SplashData has recently released another in their wide line of productivity tools for Palm users. I�ve been a long-time fan of their suite of products including SplashPhoto, SplashID, SplashWallet and SplashShopper, so my expectations were high for this new product. In this collaborative era of wiki-knowledge and groupthink, SplashData bills this product in their external communications as �a software tool aimed at helping people outline and organize everything from work projects, meeting agendas and speeches to class notes and event plans.�
Perhaps I expected too much from SplashNotes before I took it for a test drive. I had anticipated a Palm-based application that might actually stimulate the process of brainstorming and group collaboration. What I discovered was more of a brain sprinkle instead of a storm. The software itself is an adequate note-taking and outlining tool, but it offers little in the way of stimulating the creative process. I chalk that up to user error, not the fault of the developers.
So let�s take a look at the application itself and what it does well, outlining and organizing your thoughts in a format which can fairly easily be transferred between your Palm and your PC or between handhelds.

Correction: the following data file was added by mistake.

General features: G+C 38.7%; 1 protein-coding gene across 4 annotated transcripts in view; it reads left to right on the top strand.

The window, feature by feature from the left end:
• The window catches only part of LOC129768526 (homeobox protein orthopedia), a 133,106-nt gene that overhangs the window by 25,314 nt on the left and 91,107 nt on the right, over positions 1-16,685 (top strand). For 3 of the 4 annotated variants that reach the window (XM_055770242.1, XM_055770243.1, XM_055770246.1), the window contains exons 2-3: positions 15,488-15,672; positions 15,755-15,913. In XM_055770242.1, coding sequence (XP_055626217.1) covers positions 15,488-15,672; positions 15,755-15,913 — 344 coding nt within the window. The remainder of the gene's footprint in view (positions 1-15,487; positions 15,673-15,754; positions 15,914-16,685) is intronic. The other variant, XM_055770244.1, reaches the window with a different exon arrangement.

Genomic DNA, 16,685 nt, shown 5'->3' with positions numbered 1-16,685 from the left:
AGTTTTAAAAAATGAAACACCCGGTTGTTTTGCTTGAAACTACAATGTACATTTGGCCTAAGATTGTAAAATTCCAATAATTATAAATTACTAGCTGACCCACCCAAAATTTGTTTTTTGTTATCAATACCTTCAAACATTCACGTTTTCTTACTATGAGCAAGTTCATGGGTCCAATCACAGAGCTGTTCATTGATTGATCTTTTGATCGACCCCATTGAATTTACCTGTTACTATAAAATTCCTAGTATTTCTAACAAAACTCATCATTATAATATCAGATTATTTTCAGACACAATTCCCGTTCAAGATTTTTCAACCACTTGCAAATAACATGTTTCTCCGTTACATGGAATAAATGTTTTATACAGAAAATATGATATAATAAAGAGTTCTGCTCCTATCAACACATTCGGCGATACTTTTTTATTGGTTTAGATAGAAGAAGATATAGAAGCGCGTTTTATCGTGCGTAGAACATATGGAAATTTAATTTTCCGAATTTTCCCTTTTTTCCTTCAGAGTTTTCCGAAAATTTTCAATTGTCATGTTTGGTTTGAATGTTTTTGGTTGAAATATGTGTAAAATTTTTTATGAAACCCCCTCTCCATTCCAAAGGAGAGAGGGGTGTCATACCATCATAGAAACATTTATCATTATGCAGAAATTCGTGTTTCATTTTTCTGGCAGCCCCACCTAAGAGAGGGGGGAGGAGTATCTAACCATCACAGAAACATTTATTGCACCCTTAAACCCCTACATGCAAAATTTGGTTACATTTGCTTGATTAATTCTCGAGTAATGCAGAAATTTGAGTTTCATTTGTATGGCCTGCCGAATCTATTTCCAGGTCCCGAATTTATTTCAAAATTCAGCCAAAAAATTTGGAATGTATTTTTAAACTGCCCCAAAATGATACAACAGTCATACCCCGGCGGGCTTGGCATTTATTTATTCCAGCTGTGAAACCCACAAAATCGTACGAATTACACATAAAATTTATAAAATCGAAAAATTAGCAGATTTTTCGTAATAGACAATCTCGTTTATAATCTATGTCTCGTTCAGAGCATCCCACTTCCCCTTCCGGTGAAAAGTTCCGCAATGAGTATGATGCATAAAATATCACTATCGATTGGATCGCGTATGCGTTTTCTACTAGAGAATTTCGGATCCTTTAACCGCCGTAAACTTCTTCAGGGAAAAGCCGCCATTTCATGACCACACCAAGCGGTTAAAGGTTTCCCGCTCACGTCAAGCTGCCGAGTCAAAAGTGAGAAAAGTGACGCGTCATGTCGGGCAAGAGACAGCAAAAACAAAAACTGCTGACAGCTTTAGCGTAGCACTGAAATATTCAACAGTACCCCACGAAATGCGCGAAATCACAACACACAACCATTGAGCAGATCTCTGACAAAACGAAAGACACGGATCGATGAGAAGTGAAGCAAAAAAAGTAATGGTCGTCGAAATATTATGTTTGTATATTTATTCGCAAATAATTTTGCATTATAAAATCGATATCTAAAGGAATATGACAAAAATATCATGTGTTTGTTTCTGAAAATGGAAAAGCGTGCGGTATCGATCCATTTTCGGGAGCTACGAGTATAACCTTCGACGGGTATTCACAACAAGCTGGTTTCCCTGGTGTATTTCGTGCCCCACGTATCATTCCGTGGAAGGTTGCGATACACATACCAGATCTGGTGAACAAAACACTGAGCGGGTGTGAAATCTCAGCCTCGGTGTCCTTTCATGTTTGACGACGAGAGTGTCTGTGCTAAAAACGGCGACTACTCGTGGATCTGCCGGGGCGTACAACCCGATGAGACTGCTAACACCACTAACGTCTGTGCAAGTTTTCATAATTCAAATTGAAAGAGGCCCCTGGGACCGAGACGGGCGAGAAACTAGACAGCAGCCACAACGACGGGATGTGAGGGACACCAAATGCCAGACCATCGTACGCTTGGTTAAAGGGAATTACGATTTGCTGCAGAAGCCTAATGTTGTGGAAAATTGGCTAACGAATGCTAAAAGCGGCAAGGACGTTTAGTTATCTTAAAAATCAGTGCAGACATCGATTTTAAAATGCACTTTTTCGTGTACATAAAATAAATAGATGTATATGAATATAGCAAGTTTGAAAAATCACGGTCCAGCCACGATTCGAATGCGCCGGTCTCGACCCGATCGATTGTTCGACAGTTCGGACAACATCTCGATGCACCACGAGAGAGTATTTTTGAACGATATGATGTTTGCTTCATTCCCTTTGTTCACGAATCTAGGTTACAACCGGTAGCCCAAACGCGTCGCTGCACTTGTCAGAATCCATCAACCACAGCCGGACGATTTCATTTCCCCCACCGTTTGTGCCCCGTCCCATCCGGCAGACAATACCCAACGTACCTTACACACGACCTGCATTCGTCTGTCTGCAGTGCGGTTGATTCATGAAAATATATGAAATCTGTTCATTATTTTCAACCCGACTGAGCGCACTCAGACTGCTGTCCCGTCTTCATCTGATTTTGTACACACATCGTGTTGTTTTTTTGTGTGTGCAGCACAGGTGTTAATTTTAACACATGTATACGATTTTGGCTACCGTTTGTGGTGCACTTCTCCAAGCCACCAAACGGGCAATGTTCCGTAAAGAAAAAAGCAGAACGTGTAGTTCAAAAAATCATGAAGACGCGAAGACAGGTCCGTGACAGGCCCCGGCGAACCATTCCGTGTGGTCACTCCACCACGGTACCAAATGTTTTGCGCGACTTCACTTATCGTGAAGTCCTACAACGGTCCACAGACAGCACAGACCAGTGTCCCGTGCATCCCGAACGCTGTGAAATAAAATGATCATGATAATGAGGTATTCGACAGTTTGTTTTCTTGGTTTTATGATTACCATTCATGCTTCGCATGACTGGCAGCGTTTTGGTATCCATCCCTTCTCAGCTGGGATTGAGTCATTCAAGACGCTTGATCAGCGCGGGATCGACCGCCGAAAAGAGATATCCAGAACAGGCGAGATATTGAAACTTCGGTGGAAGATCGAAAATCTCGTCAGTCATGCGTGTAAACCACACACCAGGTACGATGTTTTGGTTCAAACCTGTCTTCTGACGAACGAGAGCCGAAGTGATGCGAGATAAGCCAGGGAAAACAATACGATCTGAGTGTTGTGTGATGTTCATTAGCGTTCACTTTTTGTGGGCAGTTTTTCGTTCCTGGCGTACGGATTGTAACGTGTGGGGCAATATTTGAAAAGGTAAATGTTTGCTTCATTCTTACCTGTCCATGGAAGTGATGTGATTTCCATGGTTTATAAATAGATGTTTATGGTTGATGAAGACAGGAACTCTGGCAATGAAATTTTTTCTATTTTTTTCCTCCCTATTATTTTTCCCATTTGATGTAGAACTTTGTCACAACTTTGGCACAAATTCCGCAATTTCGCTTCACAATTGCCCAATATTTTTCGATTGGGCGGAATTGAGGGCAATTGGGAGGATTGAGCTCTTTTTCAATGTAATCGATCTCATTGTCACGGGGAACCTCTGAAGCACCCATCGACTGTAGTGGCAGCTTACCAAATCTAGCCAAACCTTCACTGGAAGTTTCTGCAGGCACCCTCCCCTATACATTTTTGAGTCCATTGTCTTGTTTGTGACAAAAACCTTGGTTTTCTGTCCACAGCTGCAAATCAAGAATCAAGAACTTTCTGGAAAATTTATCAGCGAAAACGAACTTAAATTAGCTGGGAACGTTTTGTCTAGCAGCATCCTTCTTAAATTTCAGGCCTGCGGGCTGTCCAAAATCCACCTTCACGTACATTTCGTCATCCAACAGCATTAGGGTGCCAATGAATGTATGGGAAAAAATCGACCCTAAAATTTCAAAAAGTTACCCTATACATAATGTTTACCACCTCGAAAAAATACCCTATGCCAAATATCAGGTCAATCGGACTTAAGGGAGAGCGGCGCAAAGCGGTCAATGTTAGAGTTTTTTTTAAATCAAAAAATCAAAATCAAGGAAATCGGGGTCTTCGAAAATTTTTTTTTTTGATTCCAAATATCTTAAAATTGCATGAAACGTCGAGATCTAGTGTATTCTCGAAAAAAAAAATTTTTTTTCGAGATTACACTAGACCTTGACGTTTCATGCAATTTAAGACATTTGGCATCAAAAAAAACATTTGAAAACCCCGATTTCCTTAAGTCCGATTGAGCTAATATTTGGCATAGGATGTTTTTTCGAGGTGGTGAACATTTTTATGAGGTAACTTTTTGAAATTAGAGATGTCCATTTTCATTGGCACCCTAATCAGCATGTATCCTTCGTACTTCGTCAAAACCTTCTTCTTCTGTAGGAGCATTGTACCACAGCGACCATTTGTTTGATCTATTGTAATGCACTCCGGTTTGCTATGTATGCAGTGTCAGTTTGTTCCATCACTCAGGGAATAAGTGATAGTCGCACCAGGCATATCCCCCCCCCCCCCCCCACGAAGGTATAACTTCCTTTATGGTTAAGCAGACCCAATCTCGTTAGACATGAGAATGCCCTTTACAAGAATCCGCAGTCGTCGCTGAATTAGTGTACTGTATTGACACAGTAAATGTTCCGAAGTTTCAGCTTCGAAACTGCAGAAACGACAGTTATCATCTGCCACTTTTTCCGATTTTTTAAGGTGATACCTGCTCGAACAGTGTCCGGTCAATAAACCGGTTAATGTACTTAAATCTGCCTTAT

Installation was simple and straightforward. The application takes up about 350k on your handheld and promises to eat up about 10k more for each list you save, so it�s not much of a memory hog. The installation includes the application for both the Palm platform and for PC, as well as a 20 page user guide in pdf format. And that�s a good thing, because the software isn�t exactly intuitive from the menu command on the Palm, so it�s definitely mandatory to RTM. (For my first review on www.geardiary.com I�ll be on my best behavior and remove the �F� from �RTFM.� Oops.)
I personally found the PC application much easier and faster to use for outlining due to the limitations of my Treo�s keypad, but again that is not the fault of the good folks at SplashData. More on that later.
One immediate fear I noticed upon opening my first trial outline was that the first command under the Outline menu window was �Delete Outline.� Although it does ask you to confirm deletion first, could it be possible to accidentally delete all your work simply by hitting the center button in an attempt to leave the menu? Yes, I did.
A clever option under the preferences was a check box you could select for �Lefty� mode. This moves all of the scroll bars to the left side of the Palm�s screen so that they will not be blocked by a southpaw�s hand. Although my curve ball breaks to the right, I might leave that option on since I occasionally like to scroll with my left thumb while I type with my right hand. Not while driving, I swear.